Understanding barriers to mental health service utilization for adolescents in rural Australia
Citation: Aisbett DL, Boyd CP, Francis KJ, Newnham K, Newnham K. Understanding barriers to mental health service utilization for adolescents in rural Australia
. Rural and Remote Health (Internet) 2007; 7: 624. Available: http://www.rrh.org.au/articles/subviewnew.asp?ArticleID=624 (Accessed 17 October 2017)
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Introduction: There is a general paucity of research in the area of rural adolescent mental health in Australia, and in particular a lack of data regarding the experiences of rural adolescents who seek help for mental health problems. This study used a qualitative approach to data collection and analysis in order to assist understanding of the barriers to mental health service utilization for young people in rural communities.
Method: A series of interviews were conducted with each of the study’s participants, who ranged in age from 15 to 17 years. All participants were clients of the Child and Adolescent Mental Health Services in the rural cities of Horsham and Ararat, Victoria, Australia.
Results: Participants described how the lack of reliable transport to and from the mental health service affected the utilization of the service by rural young people. They also expressed concern regarding a lack of qualified professionals in their region who specialize in child and adolescent mental health. Participants reported frustration at long waiting lists and the lack of an after-hours service. One participant shared her experiences of deliberate self-harm to in order to gain access. Results also revealed that rural gossip networks and social visibility within rural communities compounded the experience of stigma and social exclusion for these young people. Furthermore, participants explained how these experiences negatively impacted on their utilization of the mental health service and their progress towards recovery.
Conclusions: There are several barriers to mental health service utilization for rural adolescents which affect both their decision to access help as well as their ability to engage effectively with mental health services over time. Clinicians who work with rural adolescents need to be mindful of the influence of rural culture on mental health service utilization by young people. The co-location of mental health services and general health services is suggested as one way to reduce the fear associated with ‘being seen’ entering a stand-alone mental health service. It is suggested that treatment programs for adolescents in rural areas address the different types of stigma that these young people are likely to encounter. Furthermore, community and school-based interventions aimed at reducing the social stigma of young people with mental illness in rural areas is recommended.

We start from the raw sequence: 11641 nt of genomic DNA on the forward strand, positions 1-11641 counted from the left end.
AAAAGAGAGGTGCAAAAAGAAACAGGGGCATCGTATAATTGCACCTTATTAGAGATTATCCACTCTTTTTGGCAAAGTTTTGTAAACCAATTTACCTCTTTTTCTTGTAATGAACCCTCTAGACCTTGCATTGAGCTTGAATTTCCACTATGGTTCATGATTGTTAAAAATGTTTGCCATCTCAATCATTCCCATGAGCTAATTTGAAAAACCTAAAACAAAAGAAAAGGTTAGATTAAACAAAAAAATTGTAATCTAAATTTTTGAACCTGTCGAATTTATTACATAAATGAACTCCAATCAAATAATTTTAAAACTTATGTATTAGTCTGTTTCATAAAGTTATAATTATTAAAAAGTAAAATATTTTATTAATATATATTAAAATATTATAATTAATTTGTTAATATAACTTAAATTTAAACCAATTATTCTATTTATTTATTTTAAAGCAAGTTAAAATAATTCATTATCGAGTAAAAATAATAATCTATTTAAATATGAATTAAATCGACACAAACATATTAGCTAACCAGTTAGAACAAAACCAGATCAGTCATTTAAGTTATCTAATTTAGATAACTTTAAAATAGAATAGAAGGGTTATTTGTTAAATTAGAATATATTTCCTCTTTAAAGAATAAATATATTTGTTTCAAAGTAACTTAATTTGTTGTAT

Key words: access issues, child and adolescent mental health services, rural adolescent mental health, social stigma of mental illness.
Past research suggests that as few as 25% of Australian adolescents with mental health problems seek professional help1. Furthermore, the delay between the onset of psychological problems and receiving effective treatment is associated with poorer outcomes2-4. Access issues, such as the cost of professional psychological services5, distances needed to be traveled to access services6 and lack of qualified mental health professionals in rural and remote areas7 have been previously studied in Australia. However, little research is aimed specifically at understanding the experiences of adolescents with mental health problems in the context of their rural communities, and in particular the implications that this ‘rurality’ may have on the utilization of child and adolescent mental health services8.
There is now a growing recognition in the field of rural mental health that any attempt to define ‘rural’ must incorporate a fundamental understanding of the characteristics of rural places9,10. For instance, international researchers have noted that while rural people are physically distant from their neighbours and friends, they are socially proximate11. Apart from the challenges that physical distance creates for accessibility of services for young people12,13, this degree of social proximity means that neighbours who live several kilometres from one another may possess an intimate knowledge of each other’s personal histories, family relationships, or history within the community. In socially proximate settings, the genealogy of an individual and their family is something collectively known, placed, remembered and narrated by other community members14. This may have particularly negative implications for a young person experiencing an emotional or behavioural problem.